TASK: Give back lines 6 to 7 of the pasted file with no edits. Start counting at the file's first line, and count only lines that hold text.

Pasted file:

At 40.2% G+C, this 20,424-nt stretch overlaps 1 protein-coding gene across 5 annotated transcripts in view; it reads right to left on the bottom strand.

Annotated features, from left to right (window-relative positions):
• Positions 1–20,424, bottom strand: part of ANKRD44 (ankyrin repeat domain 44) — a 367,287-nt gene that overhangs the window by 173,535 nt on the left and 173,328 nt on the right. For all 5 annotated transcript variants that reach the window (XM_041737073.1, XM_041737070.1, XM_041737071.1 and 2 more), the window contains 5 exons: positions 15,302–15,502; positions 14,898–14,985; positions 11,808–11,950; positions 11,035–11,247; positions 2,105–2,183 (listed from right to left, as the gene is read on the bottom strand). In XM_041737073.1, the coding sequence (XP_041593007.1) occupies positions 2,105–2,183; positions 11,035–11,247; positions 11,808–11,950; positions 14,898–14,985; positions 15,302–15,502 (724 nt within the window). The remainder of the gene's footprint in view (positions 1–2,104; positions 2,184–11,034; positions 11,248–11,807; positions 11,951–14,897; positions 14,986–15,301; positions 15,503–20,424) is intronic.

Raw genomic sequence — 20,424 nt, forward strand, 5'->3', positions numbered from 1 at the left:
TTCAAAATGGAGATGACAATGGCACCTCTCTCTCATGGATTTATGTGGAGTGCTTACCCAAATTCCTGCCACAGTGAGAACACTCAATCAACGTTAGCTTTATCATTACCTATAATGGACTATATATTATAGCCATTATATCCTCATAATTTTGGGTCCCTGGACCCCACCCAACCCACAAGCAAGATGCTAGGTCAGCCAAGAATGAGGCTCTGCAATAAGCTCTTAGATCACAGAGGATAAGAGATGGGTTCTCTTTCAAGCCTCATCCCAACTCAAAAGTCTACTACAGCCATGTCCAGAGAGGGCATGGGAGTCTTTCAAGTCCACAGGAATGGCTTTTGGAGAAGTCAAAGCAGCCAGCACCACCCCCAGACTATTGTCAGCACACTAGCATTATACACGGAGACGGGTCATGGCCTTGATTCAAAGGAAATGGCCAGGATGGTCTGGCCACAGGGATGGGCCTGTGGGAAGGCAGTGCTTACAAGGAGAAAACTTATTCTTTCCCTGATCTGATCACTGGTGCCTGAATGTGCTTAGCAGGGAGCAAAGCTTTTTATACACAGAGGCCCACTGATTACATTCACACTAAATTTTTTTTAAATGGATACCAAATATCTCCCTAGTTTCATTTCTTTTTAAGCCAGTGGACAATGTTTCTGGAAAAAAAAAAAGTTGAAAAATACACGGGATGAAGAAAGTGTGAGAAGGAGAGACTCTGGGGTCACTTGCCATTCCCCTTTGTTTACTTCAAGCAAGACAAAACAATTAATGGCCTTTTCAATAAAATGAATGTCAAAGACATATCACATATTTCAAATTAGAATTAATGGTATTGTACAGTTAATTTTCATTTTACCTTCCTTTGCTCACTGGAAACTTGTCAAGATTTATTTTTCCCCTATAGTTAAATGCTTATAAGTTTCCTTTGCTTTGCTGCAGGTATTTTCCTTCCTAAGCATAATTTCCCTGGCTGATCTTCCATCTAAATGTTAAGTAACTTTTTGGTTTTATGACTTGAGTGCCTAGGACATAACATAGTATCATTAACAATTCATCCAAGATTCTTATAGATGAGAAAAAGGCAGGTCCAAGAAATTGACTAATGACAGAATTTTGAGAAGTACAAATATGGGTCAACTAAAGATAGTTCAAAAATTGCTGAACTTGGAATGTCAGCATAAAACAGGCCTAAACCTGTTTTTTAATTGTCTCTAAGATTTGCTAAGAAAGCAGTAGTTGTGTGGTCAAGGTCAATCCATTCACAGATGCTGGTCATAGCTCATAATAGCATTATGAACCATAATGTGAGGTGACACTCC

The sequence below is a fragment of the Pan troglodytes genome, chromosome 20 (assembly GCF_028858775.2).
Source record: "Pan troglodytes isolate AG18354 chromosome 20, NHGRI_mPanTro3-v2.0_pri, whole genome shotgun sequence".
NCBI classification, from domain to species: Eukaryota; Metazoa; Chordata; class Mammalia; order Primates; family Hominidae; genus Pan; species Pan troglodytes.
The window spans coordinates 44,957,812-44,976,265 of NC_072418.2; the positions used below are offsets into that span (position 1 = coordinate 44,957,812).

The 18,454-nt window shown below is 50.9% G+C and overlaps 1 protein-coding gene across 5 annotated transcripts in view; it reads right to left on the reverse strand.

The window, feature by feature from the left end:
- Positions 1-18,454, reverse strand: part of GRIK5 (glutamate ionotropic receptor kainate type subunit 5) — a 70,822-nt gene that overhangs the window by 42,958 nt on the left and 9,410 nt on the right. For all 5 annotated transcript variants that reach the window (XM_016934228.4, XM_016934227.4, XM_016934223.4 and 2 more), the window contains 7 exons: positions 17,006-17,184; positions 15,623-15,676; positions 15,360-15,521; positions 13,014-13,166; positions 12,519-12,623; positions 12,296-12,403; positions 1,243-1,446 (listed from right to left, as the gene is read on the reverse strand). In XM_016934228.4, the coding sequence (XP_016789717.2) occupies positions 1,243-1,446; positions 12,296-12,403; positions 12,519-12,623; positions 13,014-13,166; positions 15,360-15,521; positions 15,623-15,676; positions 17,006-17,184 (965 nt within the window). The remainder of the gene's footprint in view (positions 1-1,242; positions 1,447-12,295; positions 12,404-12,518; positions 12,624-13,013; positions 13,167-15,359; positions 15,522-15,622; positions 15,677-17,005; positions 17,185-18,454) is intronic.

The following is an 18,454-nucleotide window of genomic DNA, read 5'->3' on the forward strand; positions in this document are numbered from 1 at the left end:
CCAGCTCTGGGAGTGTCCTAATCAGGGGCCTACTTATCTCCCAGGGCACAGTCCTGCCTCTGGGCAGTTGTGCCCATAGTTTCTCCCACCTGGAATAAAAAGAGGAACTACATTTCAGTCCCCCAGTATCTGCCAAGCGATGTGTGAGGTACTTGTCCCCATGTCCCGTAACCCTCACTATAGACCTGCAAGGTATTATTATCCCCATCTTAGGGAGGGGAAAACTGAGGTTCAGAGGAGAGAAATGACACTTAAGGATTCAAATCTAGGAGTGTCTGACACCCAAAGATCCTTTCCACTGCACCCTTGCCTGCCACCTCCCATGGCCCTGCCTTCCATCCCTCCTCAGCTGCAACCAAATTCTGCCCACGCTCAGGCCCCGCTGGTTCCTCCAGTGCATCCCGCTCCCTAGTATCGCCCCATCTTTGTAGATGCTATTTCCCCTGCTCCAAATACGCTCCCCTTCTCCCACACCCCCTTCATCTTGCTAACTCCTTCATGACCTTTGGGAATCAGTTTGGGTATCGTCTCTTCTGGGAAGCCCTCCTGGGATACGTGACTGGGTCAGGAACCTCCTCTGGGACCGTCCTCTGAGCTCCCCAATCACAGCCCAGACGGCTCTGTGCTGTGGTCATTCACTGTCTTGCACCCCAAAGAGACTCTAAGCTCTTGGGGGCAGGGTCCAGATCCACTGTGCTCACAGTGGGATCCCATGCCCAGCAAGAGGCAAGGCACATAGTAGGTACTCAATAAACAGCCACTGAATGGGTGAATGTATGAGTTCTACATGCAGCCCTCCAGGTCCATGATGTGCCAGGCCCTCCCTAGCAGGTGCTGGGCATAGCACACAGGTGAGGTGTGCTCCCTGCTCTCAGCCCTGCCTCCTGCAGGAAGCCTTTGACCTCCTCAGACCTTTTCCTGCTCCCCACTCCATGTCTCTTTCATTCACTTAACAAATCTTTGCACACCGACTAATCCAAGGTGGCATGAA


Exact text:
The sequence below is a fragment of the Pan troglodytes genome, chromosome 20 (assembly GCF_028858775.2).
Source record: "Pan troglodytes isolate AG18354 chromosome 20, NHGRI_mPanTro3-v2.0_pri, whole genome shotgun sequence".